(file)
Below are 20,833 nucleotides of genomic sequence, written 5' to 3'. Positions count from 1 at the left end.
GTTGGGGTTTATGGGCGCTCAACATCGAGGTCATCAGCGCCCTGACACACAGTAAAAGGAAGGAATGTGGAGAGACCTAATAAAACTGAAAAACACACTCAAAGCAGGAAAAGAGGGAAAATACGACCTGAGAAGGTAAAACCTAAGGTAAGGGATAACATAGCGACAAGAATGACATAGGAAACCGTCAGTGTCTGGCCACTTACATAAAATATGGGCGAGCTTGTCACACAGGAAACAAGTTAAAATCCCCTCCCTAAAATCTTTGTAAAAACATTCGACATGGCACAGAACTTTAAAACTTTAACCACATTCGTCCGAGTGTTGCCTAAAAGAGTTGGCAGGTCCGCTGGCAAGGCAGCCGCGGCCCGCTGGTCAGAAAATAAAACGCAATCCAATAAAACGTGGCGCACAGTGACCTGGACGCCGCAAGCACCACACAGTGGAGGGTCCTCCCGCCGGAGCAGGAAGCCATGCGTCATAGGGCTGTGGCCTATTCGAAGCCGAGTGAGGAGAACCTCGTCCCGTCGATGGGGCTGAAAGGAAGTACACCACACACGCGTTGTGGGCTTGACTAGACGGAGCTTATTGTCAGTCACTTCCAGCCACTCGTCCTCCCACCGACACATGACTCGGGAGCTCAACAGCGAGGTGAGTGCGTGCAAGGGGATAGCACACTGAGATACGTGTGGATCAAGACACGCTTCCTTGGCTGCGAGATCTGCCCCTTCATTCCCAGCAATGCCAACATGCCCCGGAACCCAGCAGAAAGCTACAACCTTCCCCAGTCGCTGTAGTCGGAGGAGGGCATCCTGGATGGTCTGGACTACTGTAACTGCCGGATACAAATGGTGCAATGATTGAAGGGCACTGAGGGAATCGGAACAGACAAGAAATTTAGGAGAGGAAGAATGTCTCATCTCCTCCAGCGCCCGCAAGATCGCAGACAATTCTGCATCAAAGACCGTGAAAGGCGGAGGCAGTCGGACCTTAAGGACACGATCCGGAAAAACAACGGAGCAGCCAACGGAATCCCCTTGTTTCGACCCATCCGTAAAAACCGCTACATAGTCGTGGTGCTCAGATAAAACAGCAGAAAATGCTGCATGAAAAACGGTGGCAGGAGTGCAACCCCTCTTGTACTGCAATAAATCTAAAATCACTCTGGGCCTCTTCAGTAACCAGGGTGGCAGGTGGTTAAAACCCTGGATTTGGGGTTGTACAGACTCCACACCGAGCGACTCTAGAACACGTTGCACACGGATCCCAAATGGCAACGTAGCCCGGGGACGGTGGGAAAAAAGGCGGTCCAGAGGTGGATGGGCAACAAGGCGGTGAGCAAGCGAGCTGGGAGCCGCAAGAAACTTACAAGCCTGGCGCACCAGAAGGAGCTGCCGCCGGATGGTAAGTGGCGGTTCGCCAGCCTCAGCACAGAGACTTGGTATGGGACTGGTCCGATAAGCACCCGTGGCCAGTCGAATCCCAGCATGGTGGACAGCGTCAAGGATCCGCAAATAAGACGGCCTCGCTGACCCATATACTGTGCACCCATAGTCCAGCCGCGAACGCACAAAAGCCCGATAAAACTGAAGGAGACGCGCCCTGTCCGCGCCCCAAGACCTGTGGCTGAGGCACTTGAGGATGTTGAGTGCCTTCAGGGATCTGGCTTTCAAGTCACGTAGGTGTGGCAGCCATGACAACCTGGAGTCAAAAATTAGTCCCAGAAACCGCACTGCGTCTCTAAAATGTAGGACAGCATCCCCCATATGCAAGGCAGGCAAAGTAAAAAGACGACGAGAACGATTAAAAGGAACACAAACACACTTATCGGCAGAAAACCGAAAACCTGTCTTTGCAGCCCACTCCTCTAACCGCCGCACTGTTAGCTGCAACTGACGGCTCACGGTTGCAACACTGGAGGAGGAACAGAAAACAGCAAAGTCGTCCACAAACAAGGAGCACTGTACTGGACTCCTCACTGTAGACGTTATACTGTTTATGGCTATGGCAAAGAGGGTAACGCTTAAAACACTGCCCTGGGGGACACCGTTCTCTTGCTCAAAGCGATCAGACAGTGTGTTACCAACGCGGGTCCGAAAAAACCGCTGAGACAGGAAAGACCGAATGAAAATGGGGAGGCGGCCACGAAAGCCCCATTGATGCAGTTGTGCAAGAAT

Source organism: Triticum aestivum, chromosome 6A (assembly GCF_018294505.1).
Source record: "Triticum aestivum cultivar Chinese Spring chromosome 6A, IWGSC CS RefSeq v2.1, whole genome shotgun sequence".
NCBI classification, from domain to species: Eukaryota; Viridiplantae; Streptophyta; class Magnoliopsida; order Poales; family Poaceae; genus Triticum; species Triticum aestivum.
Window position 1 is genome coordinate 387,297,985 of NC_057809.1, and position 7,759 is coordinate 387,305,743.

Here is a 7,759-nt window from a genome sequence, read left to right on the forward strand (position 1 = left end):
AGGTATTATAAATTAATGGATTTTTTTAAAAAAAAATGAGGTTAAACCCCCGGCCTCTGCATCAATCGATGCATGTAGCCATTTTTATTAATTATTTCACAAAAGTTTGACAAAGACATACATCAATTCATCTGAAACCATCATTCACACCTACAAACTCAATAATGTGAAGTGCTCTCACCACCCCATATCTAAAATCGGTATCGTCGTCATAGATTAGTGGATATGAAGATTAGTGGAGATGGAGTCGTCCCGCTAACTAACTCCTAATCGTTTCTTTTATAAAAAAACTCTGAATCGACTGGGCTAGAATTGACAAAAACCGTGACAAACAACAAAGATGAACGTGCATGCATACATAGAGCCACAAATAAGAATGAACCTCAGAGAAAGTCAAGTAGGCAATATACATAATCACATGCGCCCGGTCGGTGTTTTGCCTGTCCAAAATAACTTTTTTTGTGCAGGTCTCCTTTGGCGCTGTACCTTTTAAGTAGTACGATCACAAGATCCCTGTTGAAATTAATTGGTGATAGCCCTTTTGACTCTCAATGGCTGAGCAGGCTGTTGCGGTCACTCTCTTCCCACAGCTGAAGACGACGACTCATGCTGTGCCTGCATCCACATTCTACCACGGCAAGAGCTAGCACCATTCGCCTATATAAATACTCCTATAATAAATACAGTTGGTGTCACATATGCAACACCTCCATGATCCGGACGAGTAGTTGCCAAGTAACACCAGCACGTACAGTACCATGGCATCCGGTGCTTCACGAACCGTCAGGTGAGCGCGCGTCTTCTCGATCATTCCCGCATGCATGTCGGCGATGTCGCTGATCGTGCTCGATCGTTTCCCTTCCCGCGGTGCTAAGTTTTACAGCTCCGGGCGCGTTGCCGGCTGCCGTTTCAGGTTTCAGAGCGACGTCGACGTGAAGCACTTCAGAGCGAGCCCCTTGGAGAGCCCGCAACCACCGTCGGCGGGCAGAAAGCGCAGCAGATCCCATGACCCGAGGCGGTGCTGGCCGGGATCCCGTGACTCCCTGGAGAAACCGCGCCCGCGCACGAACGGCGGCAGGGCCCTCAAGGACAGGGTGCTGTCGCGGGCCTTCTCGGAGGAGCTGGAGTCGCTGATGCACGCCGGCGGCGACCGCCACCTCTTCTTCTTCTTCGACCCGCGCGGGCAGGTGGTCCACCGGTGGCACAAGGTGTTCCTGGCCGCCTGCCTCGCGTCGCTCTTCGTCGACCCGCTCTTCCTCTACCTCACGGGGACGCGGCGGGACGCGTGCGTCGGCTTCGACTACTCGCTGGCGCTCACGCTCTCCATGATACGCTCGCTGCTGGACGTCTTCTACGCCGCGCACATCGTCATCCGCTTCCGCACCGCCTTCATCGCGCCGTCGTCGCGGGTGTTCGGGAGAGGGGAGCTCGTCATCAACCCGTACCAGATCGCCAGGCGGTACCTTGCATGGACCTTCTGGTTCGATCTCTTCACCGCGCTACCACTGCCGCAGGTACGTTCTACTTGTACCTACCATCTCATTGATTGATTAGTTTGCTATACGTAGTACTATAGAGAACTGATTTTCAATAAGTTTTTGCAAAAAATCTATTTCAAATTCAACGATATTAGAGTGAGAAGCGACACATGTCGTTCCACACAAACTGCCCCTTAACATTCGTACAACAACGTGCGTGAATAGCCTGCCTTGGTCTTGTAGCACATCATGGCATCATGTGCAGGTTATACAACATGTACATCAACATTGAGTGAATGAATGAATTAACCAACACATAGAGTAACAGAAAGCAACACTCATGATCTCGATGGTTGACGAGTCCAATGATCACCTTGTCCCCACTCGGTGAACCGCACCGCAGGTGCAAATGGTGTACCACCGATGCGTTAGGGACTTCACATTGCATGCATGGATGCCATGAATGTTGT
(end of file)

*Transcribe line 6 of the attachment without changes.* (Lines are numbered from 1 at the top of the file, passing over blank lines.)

Window position 1 is genome coordinate 387,297,985 of NC_057809.1, and position 7,759 is coordinate 387,305,743.